LEWISTON – A decision to move private doctors out of Central Maine Medical Center’s 12 High St. office could mean $275,000 less in property taxes for the city.
The hospital has applied for tax-exempt status on the office building. It’s assessed at $10 million by the city.
“We have multiple buildings, and there are many different services we provide,” said Chuck Gill, vice president of public affairs at the hospital. “Those services do move around over time. Some have migrated out of that building and others have moved in.”
The hospital rented space in the building to a private practice last year. All of the offices and services in the building – doctors’ offices, CMMC’s human relations office and the Bennett Breast Care Center – are now directly affiliated with the hospital.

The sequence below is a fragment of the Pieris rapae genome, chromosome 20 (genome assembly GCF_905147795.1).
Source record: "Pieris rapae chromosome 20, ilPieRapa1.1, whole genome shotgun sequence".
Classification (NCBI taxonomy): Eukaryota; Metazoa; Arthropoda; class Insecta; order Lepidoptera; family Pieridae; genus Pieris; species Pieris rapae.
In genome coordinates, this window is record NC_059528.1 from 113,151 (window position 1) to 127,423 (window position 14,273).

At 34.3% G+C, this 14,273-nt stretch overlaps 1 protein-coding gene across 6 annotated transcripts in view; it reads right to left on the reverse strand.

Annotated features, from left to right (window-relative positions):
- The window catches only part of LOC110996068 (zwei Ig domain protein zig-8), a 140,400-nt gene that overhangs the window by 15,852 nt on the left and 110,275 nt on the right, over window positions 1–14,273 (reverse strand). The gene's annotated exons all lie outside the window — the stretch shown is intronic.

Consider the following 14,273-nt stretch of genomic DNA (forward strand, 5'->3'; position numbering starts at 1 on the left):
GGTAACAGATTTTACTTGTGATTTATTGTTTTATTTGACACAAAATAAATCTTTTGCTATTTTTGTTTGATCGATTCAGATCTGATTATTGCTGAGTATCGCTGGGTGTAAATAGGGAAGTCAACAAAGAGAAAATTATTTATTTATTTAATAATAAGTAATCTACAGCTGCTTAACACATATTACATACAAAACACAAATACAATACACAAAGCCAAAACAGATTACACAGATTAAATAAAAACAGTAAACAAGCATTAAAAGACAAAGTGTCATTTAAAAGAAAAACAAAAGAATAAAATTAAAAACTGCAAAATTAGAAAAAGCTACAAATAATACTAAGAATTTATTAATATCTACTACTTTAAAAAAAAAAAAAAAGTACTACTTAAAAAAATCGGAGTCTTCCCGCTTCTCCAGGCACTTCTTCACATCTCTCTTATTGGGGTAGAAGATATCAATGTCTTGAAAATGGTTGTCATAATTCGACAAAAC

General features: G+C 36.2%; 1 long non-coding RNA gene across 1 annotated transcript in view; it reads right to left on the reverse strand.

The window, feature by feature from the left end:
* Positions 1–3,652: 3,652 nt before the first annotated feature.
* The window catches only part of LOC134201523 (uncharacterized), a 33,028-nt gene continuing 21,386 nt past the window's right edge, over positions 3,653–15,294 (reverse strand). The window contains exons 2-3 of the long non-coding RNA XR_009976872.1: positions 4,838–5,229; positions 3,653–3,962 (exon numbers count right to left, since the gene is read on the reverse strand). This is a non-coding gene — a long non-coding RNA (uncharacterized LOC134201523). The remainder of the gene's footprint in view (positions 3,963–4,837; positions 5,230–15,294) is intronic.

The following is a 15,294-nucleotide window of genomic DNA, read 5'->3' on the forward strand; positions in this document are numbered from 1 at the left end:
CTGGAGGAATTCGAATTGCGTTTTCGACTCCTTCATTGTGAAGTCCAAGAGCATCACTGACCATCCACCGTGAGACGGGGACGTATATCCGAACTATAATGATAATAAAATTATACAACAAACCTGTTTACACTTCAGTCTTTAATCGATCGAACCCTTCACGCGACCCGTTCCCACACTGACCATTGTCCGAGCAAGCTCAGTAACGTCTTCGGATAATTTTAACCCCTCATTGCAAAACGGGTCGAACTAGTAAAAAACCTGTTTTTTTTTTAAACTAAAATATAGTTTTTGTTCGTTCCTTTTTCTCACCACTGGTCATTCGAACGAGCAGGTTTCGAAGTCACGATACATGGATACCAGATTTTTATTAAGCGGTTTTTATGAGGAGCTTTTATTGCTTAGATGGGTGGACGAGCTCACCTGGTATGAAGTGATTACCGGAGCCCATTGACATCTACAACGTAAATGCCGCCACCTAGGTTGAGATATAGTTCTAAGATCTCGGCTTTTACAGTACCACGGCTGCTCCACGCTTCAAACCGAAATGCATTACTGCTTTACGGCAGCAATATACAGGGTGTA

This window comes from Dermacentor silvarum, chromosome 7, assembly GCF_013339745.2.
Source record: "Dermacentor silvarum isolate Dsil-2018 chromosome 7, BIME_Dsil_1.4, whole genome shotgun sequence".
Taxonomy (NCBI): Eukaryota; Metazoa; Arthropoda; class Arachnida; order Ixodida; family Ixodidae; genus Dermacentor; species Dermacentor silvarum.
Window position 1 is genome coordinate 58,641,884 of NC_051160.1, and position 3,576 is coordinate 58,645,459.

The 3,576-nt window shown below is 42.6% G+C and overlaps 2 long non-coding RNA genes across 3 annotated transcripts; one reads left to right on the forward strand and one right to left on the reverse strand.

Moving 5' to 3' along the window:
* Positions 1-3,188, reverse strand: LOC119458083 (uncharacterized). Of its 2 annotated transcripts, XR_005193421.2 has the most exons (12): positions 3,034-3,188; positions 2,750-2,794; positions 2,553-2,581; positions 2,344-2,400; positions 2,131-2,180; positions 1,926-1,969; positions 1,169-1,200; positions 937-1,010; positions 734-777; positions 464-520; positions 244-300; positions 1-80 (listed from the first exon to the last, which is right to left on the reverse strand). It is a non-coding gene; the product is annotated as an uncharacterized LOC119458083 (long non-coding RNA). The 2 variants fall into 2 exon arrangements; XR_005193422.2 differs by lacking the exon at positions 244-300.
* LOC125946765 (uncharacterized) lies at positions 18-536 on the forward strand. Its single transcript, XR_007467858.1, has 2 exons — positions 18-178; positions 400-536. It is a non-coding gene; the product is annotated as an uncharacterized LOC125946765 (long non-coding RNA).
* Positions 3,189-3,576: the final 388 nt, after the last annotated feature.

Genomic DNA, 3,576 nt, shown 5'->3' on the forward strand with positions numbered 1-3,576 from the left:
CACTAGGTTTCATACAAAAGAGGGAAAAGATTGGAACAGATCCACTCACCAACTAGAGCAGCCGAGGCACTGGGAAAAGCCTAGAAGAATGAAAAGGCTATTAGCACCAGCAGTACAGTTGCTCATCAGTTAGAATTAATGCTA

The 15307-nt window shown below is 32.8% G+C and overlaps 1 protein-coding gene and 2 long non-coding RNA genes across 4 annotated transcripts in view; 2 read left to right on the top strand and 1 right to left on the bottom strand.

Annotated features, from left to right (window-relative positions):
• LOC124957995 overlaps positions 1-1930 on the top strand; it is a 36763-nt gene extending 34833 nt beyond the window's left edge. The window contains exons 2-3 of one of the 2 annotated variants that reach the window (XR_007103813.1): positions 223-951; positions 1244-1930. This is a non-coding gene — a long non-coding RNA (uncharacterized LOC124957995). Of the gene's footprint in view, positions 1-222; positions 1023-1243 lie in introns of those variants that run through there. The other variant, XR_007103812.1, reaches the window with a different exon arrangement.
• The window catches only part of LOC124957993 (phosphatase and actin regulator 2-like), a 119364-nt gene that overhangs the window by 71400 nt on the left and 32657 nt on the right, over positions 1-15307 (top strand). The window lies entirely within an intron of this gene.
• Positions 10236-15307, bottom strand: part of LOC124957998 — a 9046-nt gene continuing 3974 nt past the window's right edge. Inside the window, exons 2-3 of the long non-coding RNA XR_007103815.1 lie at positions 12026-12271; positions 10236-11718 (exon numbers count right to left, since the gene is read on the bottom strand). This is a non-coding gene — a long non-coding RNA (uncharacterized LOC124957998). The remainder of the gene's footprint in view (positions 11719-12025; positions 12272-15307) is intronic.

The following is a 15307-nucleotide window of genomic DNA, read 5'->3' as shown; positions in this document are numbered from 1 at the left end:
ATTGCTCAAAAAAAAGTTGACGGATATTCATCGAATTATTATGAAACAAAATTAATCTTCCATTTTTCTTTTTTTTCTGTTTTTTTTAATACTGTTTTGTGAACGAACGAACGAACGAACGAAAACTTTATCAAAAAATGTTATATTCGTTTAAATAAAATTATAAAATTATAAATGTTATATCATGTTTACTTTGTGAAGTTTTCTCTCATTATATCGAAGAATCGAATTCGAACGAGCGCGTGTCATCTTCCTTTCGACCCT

That would make the building exempt from having to pay property taxes to the city, according to Tax Assessor Joe Grube. Grube has until late July to review the tax status for the building.
“We’ll be very careful and review it, of course,” he said. “We just need to make sure that no part of the building is being used for any for-profit uses. And as long as they meet the tax-exempt criteria, there’s nothing we can do about it.”
Grube said his department received the hospital’s application late last week, just before the April 1 deadline. He typically gets several applications for tax-exempt status each year, from local hospitals, schools, churches and service groups.
City Administrator Jim Bennett said the change is just one more issue city councilors will have to face in their budget deliberations in coming weeks.
“This is one of the things that happens in a city that has so many non-profits,” Bennett said. The hospital has typically been one of the top five property tax payers.
That should not change, Gill said.
“Keep in mind, we have many other properties and we will continue to pay about $470,000 in taxes on those,” he said.